“Why does she follow him that way?” I asked the storekeeper when they were gone.
“Oh, I dunno, boy!” he answered. “She’s crazy an’ I guess she dunno what she’s doin’.”
The explanation did not satisfy me. I knew, or thought I knew, better than he the meaning of that look in her eyes. I had seen it before.
I started for the big schoolhouse and a number of boys joined me with pleasant words.
“I saw you lookin’ at ol’ Kate,” one of them said to me. “Don’t ye ever make fun o’ her. She’s got the evil eye an’ if she puts it on ye, why ye’ll git drownded er fall off a high place er somethin’.”
The boys were of one accord about that.
Sally ran past us with that low-lived Wills boy, who carried her books for her. His father had gone into the grocery business and Henry wore boughten clothes. I couldn’t tell Sally how mean he was. I was angry and decided not to speak to her until she spoke to me. I got along better in school, although there was some tittering when I recited, probably because I had a broader dialect and bigger boots than the boys of the village.
I MEET PRESIDENT VAN BUREN AND AM CROSS-EXAMINED BY MR. GRIMSHAW
The days went easier after that. The boys took me into their play and some of them were most friendly. I had a swift foot and a good eye as well as a strong arm, and could hold my own at three-old-cat—a kind of baseball which we played in the school yard. Saturday came. As we were sitting down at the table that morning the younger children clung to the knees of Mr. Hacket and begged him to take them up the river in a boat.
“Good Lord! What wilt thou give me when I grow childless?” he exclaimed with his arms around them. “That was the question of Abraham, and it often comes to me. Of course we shall go. But hark! Let us hear what the green chair has to say.”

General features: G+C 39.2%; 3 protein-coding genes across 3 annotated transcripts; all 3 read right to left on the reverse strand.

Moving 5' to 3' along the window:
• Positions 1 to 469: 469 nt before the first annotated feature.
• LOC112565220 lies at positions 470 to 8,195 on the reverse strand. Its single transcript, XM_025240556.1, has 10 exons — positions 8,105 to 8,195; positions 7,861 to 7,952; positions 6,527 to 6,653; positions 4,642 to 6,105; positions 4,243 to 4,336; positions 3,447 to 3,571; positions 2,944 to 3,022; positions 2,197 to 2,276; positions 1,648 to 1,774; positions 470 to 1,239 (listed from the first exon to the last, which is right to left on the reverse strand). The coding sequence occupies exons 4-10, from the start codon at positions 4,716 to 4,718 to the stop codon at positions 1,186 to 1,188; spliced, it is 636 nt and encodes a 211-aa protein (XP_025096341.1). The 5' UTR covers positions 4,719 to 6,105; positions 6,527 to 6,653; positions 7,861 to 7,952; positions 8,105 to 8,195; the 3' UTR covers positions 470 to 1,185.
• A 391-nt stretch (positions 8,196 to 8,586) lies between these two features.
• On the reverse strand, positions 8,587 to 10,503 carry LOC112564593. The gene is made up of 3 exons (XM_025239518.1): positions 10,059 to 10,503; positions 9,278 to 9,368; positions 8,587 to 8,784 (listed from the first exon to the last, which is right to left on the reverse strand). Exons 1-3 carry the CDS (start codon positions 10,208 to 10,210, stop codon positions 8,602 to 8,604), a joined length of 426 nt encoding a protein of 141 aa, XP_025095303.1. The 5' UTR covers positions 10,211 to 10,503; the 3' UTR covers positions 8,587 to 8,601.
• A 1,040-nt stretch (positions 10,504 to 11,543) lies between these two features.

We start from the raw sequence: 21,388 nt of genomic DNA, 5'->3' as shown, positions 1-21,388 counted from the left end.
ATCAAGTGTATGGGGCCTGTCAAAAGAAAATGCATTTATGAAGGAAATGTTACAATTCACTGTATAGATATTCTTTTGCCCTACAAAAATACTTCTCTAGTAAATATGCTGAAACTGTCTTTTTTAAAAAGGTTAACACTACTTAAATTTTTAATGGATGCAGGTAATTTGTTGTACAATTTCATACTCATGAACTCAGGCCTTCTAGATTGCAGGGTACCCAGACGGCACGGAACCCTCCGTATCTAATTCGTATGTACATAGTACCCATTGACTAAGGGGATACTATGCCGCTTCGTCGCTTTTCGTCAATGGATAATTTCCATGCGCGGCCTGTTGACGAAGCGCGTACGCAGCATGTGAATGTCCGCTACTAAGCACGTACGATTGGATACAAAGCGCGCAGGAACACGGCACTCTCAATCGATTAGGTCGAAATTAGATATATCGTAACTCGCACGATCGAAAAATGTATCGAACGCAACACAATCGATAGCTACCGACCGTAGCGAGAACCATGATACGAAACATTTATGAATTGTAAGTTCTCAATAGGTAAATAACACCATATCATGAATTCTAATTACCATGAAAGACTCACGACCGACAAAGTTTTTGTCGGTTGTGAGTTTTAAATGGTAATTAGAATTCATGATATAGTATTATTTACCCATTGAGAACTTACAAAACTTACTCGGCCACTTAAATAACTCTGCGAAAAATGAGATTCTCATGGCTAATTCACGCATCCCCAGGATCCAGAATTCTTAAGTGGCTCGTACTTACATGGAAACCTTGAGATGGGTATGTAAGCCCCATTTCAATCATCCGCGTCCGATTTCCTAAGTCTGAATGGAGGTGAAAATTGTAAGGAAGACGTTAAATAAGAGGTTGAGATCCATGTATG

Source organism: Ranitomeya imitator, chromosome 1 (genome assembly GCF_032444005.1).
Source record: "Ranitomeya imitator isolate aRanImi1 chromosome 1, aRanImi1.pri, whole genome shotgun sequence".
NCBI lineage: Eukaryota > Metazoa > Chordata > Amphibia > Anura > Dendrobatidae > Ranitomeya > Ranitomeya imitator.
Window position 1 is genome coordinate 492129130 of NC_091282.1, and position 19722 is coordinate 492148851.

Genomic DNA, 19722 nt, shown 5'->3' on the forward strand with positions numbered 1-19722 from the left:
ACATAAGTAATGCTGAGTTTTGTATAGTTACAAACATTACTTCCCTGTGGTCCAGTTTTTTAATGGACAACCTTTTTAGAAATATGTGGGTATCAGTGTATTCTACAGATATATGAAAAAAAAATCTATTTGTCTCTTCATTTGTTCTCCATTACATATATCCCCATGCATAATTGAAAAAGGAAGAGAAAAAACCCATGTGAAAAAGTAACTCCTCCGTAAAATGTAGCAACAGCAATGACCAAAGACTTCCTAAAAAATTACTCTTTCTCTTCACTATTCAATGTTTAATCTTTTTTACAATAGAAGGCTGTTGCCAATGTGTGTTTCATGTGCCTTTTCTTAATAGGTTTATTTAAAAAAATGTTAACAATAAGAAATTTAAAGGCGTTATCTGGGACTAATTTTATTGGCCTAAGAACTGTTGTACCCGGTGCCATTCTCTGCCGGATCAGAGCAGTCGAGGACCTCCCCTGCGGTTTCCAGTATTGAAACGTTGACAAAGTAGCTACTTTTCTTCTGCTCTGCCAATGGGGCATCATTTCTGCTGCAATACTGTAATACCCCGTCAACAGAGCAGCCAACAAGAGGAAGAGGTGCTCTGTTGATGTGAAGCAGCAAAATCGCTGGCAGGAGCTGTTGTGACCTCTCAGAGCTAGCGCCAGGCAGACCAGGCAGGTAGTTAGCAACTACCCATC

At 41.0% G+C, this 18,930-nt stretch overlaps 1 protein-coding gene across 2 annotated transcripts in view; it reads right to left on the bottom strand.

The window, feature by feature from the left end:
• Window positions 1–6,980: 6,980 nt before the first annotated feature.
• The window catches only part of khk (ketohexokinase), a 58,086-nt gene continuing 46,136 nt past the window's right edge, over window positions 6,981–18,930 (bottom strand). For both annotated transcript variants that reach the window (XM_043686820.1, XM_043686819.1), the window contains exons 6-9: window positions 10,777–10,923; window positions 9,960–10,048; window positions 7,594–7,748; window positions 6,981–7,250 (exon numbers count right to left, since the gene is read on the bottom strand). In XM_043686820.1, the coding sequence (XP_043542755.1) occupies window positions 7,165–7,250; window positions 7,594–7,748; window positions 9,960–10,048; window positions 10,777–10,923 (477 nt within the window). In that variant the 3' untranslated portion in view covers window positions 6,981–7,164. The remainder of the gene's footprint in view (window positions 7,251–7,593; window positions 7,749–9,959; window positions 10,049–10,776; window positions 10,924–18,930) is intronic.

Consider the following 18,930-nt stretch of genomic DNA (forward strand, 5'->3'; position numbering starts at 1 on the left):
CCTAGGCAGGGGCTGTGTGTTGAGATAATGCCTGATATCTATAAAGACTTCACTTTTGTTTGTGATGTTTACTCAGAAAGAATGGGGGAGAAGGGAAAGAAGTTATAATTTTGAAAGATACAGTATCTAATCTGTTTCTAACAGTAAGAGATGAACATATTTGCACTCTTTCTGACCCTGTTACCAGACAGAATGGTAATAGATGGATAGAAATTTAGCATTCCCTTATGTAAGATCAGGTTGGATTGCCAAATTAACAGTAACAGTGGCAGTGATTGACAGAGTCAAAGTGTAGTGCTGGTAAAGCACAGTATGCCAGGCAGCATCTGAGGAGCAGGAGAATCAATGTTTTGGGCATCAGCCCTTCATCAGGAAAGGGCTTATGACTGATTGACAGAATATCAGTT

There was a moment of silence and then he went on with a merry laugh. “Right ye are, Michael Henry! You are always right, my boy—God bless your soul! We shall take Bart with us an’ doughnuts an’ cheese an’ cookies an’ dried meat for all.”
From that moment I date the beginning of my love for the occupant of the green chair in the home of Michael Hacket. Those good people were Catholics and I a Protestant and yet this Michael Henry always insisted upon the most delicate consideration for my faith and feelings.
“I promised to spend the morning in the field with Mr. Wright, if I may have your consent, sir,” I said.
“Then we shall console ourselves, knowing that you are in better company,” said Mr. Hacket.
Mr. Dunkelberg called at the house in Ashery Lane to see me after breakfast.
“Bart, if you will come with me I should like to order some store clothes and boots for you,” he said in his squeaky voice.